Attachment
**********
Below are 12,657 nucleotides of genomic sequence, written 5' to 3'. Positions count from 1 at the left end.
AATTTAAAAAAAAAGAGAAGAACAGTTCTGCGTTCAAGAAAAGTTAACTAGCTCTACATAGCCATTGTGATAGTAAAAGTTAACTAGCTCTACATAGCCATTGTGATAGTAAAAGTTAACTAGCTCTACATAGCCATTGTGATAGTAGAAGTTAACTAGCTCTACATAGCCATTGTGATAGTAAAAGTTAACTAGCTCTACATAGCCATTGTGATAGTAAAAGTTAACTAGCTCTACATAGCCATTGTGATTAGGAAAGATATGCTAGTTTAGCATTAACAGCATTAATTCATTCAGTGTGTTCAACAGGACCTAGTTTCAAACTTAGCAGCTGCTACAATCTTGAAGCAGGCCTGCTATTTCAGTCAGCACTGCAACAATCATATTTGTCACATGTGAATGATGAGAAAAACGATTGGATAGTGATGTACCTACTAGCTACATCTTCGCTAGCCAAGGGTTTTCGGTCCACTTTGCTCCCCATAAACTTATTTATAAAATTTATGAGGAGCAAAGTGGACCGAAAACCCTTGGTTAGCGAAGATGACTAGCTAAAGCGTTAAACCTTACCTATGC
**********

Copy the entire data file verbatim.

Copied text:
Below are 12,657 nucleotides of genomic sequence, written 5' to 3'. Positions count from 1 at the left end.
AATTTAAAAAAAAAGAGAAGAACAGTTCTGCGTTCAAGAAAAGTTAACTAGCTCTACATAGCCATTGTGATAGTAAAAGTTAACTAGCTCTACATAGCCATTGTGATAGTAAAAGTTAACTAGCTCTACATAGCCATTGTGATAGTAGAAGTTAACTAGCTCTACATAGCCATTGTGATAGTAAAAGTTAACTAGCTCTACATAGCCATTGTGATAGTAAAAGTTAACTAGCTCTACATAGCCATTGTGATTAGGAAAGATATGCTAGTTTAGCATTAACAGCATTAATTCATTCAGTGTGTTCAACAGGACCTAGTTTCAAACTTAGCAGCTGCTACAATCTTGAAGCAGGCCTGCTATTTCAGTCAGCACTGCAACAATCATATTTGTCACATGTGAATGATGAGAAAAACGATTGGATAGTGATGTACCTACTAGCTACATCTTCGCTAGCCAAGGGTTTTCGGTCCACTTTGCTCCCCATAAACTTATTTATAAAATTTATGAGGAGCAAAGTGGACCGAAAACCCTTGGTTAGCGAAGATGACTAGCTAAAGCGTTAAACCTTACCTATGC